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Identifying Your Personal Vampires

This post was written by Anna
on September 21, 2010 | Comments (3)

Readers, please enjoy this guest blog post by Claudia Cunningham, author of Biting Back: A No-Nonsense, No-Garlic Guide to Facing the Personal Vampires in Your Life.

How can you tell if someone you know is a vampire? This is a great question, and one we can all use a little help getting to the bottom of, too; it can be pretty confusing sometimes, trying to figure out who are the vampires in our lives and who aren’t.  We tilt our heads and adjust our perspective again and again in our efforts to decide about them: are they deliberately malicious? Are they trying to drive us nuts?  Do they even know they’re sucking the life out of us?

Is our neighbor so clueless that she really can’t figure out we don’t want her “dropping over” every two seconds?

Is our spouse so distracted that he really doesn’t know how hurtful his criticism and indifference to us is?

Is our coworker truly blind to our need for her to leave us alone and let us get a little work done?

It can be hard to tell.  And tiring, too!  What with all our justifications, rationalizations, equivocations, and plain old benefits-of-the-doubt, just how are we to decide who’s a vampire and who’s not? We hate to rush to judgment or be unfair to anyone, but in the name of all that’s practical, just what are we to do?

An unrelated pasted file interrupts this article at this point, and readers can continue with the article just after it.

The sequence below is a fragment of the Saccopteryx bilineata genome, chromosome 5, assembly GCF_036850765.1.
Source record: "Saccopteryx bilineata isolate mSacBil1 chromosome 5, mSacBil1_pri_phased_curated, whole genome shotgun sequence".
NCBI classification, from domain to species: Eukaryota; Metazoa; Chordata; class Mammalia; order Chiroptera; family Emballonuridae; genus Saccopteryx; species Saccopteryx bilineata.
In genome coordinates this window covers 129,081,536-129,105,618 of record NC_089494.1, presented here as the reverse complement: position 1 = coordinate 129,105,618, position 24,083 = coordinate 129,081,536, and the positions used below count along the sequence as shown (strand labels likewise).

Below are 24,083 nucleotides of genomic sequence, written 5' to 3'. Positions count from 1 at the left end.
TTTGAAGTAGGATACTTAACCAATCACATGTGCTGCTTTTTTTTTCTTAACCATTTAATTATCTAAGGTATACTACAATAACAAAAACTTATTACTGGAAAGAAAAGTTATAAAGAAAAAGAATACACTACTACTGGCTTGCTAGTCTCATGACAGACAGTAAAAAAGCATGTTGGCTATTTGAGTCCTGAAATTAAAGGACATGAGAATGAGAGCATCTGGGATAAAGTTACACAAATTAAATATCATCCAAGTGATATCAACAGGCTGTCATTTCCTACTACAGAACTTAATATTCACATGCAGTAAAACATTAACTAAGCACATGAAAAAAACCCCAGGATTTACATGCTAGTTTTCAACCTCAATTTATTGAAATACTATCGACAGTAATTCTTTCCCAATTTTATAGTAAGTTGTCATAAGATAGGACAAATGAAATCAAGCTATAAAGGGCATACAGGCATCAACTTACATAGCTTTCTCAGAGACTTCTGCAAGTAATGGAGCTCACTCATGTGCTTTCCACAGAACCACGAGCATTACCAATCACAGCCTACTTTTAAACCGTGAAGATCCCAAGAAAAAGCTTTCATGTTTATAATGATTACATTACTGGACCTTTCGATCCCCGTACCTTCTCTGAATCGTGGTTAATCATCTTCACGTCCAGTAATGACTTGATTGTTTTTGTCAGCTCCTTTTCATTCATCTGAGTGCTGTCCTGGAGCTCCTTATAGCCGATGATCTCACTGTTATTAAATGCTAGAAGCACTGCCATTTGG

When it comes to identifying the vampires in our lives, we need to forget about what they appear or don’t appear to be, and start determining the extent of our injuries instead.  We should know we’re dealing with a vampire when we’ve got gaping, bleeding wounds—and know especially when those same old wounds keep getting reopened: when that neighbor, spouse, or coworker causes the same resentment, frustration, or pain for us repeatedly—and still we find ourselves looking at them to decide whether they’re truly vampires or not.

As hosts to these insatiable but often seductive and enthralling bloodsuckers, we must always try to remember that the most reliable information we have at our disposal is right within us. Vampire slaying has everything to do with seeing the truth about ourselves and taking the steps we want to change us. Changing the vampire is not only impossible, but it’s also none of our business.

Thank goodness, too —because all our attempts to change the vampire require loads of mind reading, planning, and about a ton of second-guessing, too.  And honestly: who wants to spend the rest of their lives doing that?  Not me.

Or you, either, I hope.

Our thanks to Claudia Cunningham for her guest post! For more from Claudia, read her article “Our Undying Love for Vampires.”

Reader Comments

Written By Eve
on September 22nd, 2010 @ 3:05 pm

I feel that many people I try to get close to are so afraid of being hurt that they replay their relationships defenses like you described, being critical, indifferent, overlwhelming.
I like how you reffered to boundaries around unmanageable communication. I find that bringing type A (blood sucking?)personalities back to reality with short, clear and to the point conversation helps to save time and effort.

Written By Paul
on September 24th, 2010 @ 8:55 pm

In order for the vampire to survive it must make life the source of it’s immortality thus turning humans into hapless victims but with a little garlic,some holy water, and a cross the vampire is rendered impotent.


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